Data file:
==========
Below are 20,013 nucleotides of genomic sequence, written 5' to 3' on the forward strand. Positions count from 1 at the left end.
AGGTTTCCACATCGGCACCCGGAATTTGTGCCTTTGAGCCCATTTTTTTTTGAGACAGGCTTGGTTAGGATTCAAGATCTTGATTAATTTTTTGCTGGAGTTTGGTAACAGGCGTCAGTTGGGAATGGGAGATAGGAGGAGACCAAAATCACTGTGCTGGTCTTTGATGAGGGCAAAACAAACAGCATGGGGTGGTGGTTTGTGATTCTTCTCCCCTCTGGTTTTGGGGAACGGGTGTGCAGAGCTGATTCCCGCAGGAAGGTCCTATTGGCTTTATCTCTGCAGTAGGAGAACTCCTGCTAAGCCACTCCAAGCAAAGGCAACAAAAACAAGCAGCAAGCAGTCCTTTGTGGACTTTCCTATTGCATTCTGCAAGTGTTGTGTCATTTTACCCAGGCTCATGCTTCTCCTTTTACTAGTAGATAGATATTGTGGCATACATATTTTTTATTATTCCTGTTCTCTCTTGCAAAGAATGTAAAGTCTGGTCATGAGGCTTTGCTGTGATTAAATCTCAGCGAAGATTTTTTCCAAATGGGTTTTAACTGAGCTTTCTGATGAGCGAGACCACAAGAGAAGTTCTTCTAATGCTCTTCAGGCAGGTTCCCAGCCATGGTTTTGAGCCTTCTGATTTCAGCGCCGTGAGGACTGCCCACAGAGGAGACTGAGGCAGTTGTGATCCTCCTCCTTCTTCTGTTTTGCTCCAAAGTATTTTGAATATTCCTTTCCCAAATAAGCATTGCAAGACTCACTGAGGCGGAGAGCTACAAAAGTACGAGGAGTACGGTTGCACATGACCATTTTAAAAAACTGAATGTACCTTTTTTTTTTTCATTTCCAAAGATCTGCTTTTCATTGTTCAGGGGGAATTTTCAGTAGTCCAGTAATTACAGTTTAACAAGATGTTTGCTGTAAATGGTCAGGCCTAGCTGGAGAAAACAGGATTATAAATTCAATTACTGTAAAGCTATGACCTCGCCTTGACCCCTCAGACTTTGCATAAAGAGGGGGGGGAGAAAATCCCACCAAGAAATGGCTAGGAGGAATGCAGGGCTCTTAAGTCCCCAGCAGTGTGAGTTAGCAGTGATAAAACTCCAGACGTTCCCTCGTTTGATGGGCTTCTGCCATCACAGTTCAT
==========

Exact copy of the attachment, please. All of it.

Below are 20,013 nucleotides of genomic sequence, written 5' to 3' on the forward strand. Positions count from 1 at the left end.
AGGTTTCCACATCGGCACCCGGAATTTGTGCCTTTGAGCCCATTTTTTTTTGAGACAGGCTTGGTTAGGATTCAAGATCTTGATTAATTTTTTGCTGGAGTTTGGTAACAGGCGTCAGTTGGGAATGGGAGATAGGAGGAGACCAAAATCACTGTGCTGGTCTTTGATGAGGGCAAAACAAACAGCATGGGGTGGTGGTTTGTGATTCTTCTCCCCTCTGGTTTTGGGGAACGGGTGTGCAGAGCTGATTCCCGCAGGAAGGTCCTATTGGCTTTATCTCTGCAGTAGGAGAACTCCTGCTAAGCCACTCCAAGCAAAGGCAACAAAAACAAGCAGCAAGCAGTCCTTTGTGGACTTTCCTATTGCATTCTGCAAGTGTTGTGTCATTTTACCCAGGCTCATGCTTCTCCTTTTACTAGTAGATAGATATTGTGGCATACATATTTTTTATTATTCCTGTTCTCTCTTGCAAAGAATGTAAAGTCTGGTCATGAGGCTTTGCTGTGATTAAATCTCAGCGAAGATTTTTTCCAAATGGGTTTTAACTGAGCTTTCTGATGAGCGAGACCACAAGAGAAGTTCTTCTAATGCTCTTCAGGCAGGTTCCCAGCCATGGTTTTGAGCCTTCTGATTTCAGCGCCGTGAGGACTGCCCACAGAGGAGACTGAGGCAGTTGTGATCCTCCTCCTTCTTCTGTTTTGCTCCAAAGTATTTTGAATATTCCTTTCCCAAATAAGCATTGCAAGACTCACTGAGGCGGAGAGCTACAAAAGTACGAGGAGTACGGTTGCACATGACCATTTTAAAAAACTGAATGTACCTTTTTTTTTTTCATTTCCAAAGATCTGCTTTTCATTGTTCAGGGGGAATTTTCAGTAGTCCAGTAATTACAGTTTAACAAGATGTTTGCTGTAAATGGTCAGGCCTAGCTGGAGAAAACAGGATTATAAATTCAATTACTGTAAAGCTATGACCTCGCCTTGACCCCTCAGACTTTGCATAAAGAGGGGGGGGAGAAAATCCCACCAAGAAATGGCTAGGAGGAATGCAGGGCTCTTAAGTCCCCAGCAGTGTGAGTTAGCAGTGATAAAACTCCAGACGTTCCCTCGTTTGATGGGCTTCTGCCATCACAGTTCAT